By Courtney Dyson
In economist’s James K. Boyce’s mind, we are currently facing a tragedy of the commons on the global scale. We have reaped the benefits of fossil fuels over the past centuries without paying for the consequences. The greatest being global warming.
What is Boyce’s solution to this dilemma?
A carbon price. In a recent study called Carbon Pricing: Effectiveness and Equity, Boyce makes the case for a carbon cap-and-dividend. A system which would assign property rights to the “limited capacity of the atmosphere to absorb CO2” and develop a sense of “co-ownership of the gifts of nature”.
The study, published in April by the Political Economy Research Institute at University of Massachusetts Amherst, states numerous times that any carbon pricing mechanisms must be driven by emission targets, the capping of emissions, in order to drive them down, and for any prospect of meeting the goal of the Paris Agreement – keeping global warming below 1.5 – 2 ℃.
However, there are several things to keep in mind in order to ensure that such a policy is both effective and fair.
What should the price be?
Global carbon pricing mechanisms today cover about 20% of fossil fuel emissions. However, they were found to be falling short of their goals due to the prices being too low. Incredibly, after taking into consideration the subsidizing of fossil fuels, the average net carbon price in the world today is minus $8.
This is partly due to that three-fourths of global carbon prices are set below $10 per metric ton of CO2. These prices are well below the recommended level. According to a study (Nordhaus), cited by Boyce, the price required to stay below 2.5 °C warming starts at roughly $230 per metric ton of CO2 in 2020, increasing over time.
This makes the DC price of $20 per metric ton with increases of $10 per ton every year with a cap at $150 in 2032 seem modest. However, our carbon price will be occurring in conjunction with improvements in energy efficiency and an increased renewable energy portfolio. These simultaneous actions assist in bringing down the necessary carbon price.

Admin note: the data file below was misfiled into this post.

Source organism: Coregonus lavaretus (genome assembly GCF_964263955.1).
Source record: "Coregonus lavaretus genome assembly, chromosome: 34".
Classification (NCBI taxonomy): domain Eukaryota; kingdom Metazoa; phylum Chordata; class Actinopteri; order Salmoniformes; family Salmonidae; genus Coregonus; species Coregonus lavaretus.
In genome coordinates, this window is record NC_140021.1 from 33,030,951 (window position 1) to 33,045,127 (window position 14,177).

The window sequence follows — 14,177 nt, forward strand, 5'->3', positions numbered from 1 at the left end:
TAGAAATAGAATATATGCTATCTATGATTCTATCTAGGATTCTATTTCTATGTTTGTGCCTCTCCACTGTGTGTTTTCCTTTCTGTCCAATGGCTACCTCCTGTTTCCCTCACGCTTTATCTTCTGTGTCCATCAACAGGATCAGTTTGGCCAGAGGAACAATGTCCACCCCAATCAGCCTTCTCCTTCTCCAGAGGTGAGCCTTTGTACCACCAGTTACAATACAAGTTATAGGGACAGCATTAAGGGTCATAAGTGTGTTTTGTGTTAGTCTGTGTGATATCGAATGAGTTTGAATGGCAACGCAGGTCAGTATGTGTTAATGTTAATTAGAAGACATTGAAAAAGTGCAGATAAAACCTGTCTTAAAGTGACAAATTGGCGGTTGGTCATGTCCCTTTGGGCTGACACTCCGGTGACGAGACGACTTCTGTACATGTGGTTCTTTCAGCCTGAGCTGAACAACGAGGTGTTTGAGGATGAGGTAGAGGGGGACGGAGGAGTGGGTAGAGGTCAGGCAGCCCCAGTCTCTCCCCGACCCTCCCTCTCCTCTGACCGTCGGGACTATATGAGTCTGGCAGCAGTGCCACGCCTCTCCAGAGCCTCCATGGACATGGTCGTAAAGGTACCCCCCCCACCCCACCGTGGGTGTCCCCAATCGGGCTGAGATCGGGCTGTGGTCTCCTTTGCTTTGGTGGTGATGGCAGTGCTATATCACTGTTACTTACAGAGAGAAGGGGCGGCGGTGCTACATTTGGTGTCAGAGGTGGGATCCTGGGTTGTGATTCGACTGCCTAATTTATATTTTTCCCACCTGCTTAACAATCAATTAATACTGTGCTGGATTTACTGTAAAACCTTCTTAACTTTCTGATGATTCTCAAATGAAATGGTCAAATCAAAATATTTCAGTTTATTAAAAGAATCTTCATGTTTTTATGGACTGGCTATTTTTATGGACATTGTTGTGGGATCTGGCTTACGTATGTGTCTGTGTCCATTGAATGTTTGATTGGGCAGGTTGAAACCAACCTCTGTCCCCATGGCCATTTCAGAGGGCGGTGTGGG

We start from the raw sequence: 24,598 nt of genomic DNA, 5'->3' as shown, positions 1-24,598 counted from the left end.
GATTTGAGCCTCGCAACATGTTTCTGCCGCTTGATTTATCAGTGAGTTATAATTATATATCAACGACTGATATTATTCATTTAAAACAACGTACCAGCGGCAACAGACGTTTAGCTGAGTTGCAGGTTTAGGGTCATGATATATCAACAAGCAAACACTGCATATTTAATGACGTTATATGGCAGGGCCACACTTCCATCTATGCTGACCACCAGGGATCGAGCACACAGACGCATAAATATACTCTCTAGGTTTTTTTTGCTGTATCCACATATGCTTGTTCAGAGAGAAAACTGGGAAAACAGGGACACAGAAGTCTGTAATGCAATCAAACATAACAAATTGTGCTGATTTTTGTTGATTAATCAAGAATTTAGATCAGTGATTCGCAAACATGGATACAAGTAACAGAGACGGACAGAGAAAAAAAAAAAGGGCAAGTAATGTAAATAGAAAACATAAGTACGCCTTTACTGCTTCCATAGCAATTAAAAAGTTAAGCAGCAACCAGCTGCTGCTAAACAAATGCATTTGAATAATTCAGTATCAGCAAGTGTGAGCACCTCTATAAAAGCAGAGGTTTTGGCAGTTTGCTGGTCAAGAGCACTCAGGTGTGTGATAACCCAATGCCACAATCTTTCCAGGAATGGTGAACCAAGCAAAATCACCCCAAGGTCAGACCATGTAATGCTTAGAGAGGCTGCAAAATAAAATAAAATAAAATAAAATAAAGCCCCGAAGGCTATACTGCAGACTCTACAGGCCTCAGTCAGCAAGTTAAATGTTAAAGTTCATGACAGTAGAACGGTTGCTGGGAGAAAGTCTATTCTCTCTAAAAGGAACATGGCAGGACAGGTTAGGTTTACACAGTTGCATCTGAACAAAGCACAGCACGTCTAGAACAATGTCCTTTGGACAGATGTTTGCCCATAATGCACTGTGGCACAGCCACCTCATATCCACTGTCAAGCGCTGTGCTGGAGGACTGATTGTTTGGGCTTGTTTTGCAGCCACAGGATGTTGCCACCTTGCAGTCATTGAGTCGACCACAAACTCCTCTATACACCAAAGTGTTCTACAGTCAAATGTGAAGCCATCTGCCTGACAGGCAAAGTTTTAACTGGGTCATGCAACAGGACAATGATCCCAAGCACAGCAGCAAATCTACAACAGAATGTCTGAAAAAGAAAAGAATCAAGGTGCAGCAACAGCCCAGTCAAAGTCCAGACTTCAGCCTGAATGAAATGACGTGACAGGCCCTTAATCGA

How do you ensure it is fair?
One concern of increasing pricing to the necessary level to invoke timely change is the impact that will trickle down to ratepayers. This effect was referred to in the study as the “cost pass-through”. Boyce states that this pass-through is “a predictable and desirable feature of carbon pricing” because it signals users to reduce their carbon footprints. The lower your footprint, the less you pay.
Yet, it is important to have complementary mechanisms in place to ensure that ratepayers are not stuck footing the bulk of the bill, instead leaving it to fossil fuel companies – the polluters. Boyce states that this can be achieved by:
substantial share of the carbon rent is rebated to the public as equal per-person dividends, the net impact of the carbon pricing policy turns progressive.
This method and theory will, hopefully soon be put into practice through the Climate and Community Reinvestment Act of D.C. The proposed policy would reinvest a large portion of the revenue raised back to D.C. residents, with portions also allocated into energy efficiency and renewable energy programs and tax cuts for small businesses.
What makes the rebate fair?
It is important that a carbon fee-and-rebate takes into account that every household does not have the same carbon footprint. This is a factor which must be adjusted for when establishing the rebate mechanism. Simply put – those who consume more pay more, and those who consume less pay less. Sound familiar?
One of the best mechanisms we have to meet the goals of the Paris Agreement is carbon pricing. Methods like those studied by Boyce and put into practice by legislation such as the Climate and Community Reinvestment Act of D.C. are tools which are effective in reducing carbon emissions quickly, encouraging innovation and new technologies, and most importantly, done in a manner that is just.
Read the full study below:Boyce-Ecol-Econ-2018
Courtney Dyson is a Communications Fellow at Chesapeake Climate Action Network.
Image at top by Flickr user Hsing Wei, Crowded, 2009.